C'mon mom, please pick up. I dialed. It rang once, twice. Third time's a charm. A third time. 
"This is the voicemail of Lillian Harper. Please leave a message after the beep. Thanks!" Beeeep. 
   "Mom, hi. This is Sierra. Please please please call back. The Jeep's broken down near Tidepool and 5th Street, and I don't know what to do. I hope you get this soon. Bye." 
   Dropping the phone into my lap, I eyed the temperature again. Stabilized. For now. 
A late model, black Buick pulled in front of me and stopped, causing my heart rate to spike. Jeep fail and stranger help. I do not need this right now. 
   I watched as the driver, a young - maybe in college - man with dirty-blonde hair, faded jeans, and a navy t-shirt that read 'Eat Sleep Volleyball' stepped out and walked over to my Jeep. 
   I saw, as he neared, that his eyes were light, maybe green or gray, and he wore a dog-tag chain around his neck. 
He stopped a few feet from my window. I felt for my phone and flipped it open, ready to dial 9-1-1 if need be. 
"Need any help?" His forehead was wrinkled with worry.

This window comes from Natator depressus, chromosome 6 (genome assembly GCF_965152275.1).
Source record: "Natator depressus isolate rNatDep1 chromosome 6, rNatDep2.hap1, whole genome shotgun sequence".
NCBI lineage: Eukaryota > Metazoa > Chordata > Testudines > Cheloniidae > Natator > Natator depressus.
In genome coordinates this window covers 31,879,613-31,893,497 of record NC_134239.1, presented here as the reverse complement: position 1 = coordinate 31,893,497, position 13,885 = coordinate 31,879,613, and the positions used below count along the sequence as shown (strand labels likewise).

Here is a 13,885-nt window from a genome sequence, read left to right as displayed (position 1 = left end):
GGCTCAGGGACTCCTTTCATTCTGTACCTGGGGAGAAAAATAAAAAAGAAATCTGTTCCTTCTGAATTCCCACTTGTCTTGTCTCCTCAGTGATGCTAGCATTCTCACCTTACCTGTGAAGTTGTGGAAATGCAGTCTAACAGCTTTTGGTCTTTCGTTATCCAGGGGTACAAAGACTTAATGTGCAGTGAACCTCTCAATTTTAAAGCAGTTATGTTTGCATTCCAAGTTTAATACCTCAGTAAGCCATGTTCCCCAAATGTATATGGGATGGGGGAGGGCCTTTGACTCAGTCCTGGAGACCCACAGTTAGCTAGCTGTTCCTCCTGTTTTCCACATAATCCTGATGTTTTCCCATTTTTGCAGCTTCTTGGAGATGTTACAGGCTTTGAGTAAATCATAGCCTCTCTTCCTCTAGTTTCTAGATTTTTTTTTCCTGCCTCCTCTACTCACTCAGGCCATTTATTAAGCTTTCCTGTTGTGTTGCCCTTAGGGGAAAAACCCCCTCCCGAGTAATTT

"It just heated up, and I'm not sure what to do about it." Please let that not be a naive thing to say. 
"Might want to turn off the engine so it can cool down, ma'am." He stepped forward. 
   I wanted to whack my forehead good and hard. Duh. "Okay." 
The Jeep fell silent as I turned the key. I realized late that I should've brought the window back up. Too late now. 
"I've got a cone or something in my trunk. I'll be right back." The man turned and jogged back to his car. 
   I'll be here. I lay back against the headrest, trying to relax my shoulders. It didn't work. 
I startled as the Tracphone vibrated violently in my hand. 
   My heart gave a leap for joy at the familiar number on the screen. I answered in less than a second.